Several local and regional organizations are combining their efforts to educate Minnesotans on racially restrictive covenants.

Racially restrictive covenants are an example of structural and systemic racism in action. These covenants — written into home deeds since as early as 1910 — restrict people of color from renting, buying or even occupying homes in certain neighborhoods.

Rebecca Hawthorne, President of the League of Women Voters of Wayzata-Plymouth, said her home had one of these covenants. Hawthorne lives in the Highland neighborhood which was platted in the 1930s. In the 1940s, racially restrictive covenants were placed on the neighborhood.

“My deed says that no lots, plots or parcels can be sold, mortgaged or occupied — to any person other than a member of the caucasian race,” she said.

The exception in Hawthorne’s deed allows occupancy to non-white people only for the purposes of domestic service, such as maids or housekeepers.

“The way my house is built structurally reflects the house deed,” Hawthorne said. “My house was designed for a maid to go up the stairs from the kitchen to their attic room.”

The Fair Housing Act of 1968 rendered these covenants unenforceable. Yet or decades the legacy of these covenants has remained in ink on deeds across the state and many other states.

The University of Minnesota launched the Mapping Prejudice Project, which can be found online. The team behind the project researched deeds across Hennepin County, mapping out where racially restrictive covenants are present.

In Wayzata the Holdridge neighborhood and several lots west of Ferndale Road and south of Wayzata Boulevard are the largest areas where covenants exist.

Even though the covenants aren’t enforced today, they still have an impact. That’s why a number of organizations are making efforts to not only raise awareness, but to help remove these covenants one deed at a time. The organizations involved include the League of Women Voters, Just Deeds Coalition and the Unitarian Universalist Church of Minnetonka

“It’s history, but it’s a history that impacts our living today,” Hawthorne said. “We’re trying to educate our residents and help people understand how these racially restrictive covenants have shaped our communities.”

“We read a lot today about disparities in Minnesota in terms of health care, wealth and education,” she continued. “That is the background when you restrict who can purchase a home or live in a particular area. It starts to raise awareness of the impact of racism and the structural nature of racism.”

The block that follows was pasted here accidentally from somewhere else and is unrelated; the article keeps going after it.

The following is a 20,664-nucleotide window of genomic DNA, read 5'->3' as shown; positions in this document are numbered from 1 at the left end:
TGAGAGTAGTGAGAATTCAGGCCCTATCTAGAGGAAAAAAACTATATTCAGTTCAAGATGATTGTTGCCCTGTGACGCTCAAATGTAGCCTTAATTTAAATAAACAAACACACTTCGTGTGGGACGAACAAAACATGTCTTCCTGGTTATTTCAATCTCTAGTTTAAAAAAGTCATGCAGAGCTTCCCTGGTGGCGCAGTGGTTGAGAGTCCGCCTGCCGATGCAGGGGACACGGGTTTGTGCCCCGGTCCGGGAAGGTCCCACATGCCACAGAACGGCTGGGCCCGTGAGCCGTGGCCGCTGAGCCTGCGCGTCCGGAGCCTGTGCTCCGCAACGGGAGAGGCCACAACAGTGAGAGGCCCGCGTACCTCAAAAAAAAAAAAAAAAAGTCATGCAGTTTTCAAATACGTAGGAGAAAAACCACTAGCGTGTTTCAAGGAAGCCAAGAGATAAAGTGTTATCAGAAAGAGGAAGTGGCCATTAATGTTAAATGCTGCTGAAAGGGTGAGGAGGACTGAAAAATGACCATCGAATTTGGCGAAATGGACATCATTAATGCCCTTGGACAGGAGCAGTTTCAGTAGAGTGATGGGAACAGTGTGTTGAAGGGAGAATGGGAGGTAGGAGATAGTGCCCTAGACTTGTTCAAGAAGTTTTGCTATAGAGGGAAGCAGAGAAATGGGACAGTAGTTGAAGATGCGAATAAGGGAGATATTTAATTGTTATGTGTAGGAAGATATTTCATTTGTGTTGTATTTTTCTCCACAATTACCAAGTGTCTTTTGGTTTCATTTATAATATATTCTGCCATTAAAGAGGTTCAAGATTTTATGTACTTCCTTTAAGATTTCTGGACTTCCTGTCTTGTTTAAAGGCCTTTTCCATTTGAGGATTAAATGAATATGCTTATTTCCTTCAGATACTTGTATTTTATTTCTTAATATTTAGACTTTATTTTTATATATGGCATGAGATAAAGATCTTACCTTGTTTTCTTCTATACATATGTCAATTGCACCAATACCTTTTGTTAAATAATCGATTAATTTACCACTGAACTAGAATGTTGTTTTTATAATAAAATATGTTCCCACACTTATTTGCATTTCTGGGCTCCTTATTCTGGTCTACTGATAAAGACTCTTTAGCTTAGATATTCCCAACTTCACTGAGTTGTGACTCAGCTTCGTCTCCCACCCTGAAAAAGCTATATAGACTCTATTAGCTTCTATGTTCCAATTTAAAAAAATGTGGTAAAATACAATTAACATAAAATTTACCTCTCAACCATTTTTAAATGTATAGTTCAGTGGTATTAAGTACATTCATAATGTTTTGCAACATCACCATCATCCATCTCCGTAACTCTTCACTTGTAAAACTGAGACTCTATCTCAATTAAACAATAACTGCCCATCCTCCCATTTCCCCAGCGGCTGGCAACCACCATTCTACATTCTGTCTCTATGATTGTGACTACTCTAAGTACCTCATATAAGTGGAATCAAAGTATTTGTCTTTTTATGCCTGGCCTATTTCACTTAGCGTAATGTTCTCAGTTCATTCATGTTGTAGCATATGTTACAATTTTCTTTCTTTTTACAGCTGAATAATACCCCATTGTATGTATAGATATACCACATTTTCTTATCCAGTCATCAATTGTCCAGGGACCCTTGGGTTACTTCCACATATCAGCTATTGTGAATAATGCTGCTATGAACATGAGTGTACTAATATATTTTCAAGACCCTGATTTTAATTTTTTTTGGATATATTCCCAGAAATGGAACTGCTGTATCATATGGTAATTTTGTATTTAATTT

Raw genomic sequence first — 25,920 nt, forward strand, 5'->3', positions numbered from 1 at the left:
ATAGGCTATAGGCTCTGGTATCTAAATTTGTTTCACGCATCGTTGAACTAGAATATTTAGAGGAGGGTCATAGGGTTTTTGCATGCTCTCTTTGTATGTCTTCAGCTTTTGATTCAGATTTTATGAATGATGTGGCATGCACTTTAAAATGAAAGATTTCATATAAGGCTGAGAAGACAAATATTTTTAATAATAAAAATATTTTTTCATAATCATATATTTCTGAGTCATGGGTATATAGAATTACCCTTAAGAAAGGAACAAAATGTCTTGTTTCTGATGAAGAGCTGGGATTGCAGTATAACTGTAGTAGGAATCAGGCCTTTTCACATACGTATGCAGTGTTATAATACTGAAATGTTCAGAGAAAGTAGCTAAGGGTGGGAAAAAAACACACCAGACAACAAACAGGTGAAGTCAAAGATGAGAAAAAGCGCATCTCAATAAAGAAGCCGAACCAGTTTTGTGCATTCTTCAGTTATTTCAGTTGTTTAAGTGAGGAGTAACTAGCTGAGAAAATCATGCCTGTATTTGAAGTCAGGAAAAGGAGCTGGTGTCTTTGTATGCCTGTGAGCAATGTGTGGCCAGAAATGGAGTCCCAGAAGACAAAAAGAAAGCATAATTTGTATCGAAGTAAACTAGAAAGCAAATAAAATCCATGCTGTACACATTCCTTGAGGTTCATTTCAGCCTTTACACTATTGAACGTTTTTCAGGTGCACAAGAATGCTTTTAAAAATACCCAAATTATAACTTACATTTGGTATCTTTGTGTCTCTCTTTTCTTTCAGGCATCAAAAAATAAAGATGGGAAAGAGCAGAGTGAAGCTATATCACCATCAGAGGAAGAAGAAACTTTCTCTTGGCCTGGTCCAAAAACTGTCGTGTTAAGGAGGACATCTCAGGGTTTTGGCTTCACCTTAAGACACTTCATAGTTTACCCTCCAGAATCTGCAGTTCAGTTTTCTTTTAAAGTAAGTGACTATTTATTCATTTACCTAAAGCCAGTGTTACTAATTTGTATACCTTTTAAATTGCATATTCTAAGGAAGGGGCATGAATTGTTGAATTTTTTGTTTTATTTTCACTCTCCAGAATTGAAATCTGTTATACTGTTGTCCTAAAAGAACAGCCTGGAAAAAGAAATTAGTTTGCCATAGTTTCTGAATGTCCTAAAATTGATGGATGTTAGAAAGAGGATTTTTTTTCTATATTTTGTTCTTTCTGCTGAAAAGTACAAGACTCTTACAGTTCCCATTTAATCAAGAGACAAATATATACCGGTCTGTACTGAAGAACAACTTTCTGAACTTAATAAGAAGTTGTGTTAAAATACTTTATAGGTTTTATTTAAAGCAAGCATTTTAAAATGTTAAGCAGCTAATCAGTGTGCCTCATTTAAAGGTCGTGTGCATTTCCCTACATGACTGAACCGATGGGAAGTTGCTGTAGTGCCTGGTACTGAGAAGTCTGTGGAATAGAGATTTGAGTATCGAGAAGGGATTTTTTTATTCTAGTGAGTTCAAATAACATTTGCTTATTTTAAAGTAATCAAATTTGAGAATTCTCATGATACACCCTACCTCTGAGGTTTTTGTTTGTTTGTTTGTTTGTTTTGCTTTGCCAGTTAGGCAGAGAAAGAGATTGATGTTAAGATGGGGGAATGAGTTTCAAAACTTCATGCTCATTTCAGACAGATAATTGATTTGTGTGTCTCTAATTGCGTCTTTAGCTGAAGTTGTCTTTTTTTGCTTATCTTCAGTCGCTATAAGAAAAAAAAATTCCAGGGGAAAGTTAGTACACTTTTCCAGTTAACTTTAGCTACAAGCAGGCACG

The Just Deeds Coalition, based in Golden Valley, is helping people remove covenants from their homes. Hawthorne and her husband recently had the covenant on their home discharged. The Unitarian Universalist Church of Minnetonka recently discovered it had a covenant and is in the process of discharging it. 

Hawthorne hopes raising awareness can help more people do the same.

“We’re providing both education and legal help — all pro bono — to help people,” she said. “This brings people together to move forward and work collectively and work on issues in our communities and larger social issues.”

Education and outreach efforts have already begun in Wayzata. During the last Heritage Preservation Board meeting, the history of racially restrictive covenants and how they came to be was discussed. 

At 6 p.m. Thursday, May 13, Wayzata Community Education will host a virtual event on racially restrictive covenants in Wayzata and Plymouth neighborhoods. The event will cover property deed restrictions and their history, as well as organizations like the Just Deeds Coalition and Mapping Prejudice Project. It is part one of a two part series which will continue on June 17.


What: Racially Restrictive Covenants in Wayzata and Plymouth Neighborhoods
When: 6 p.m. Thursday, May 13
Where: Online. Visit

Editor's Note, Publisher Dan Gustafson serves on the Wayzata Heritage Preservation Board.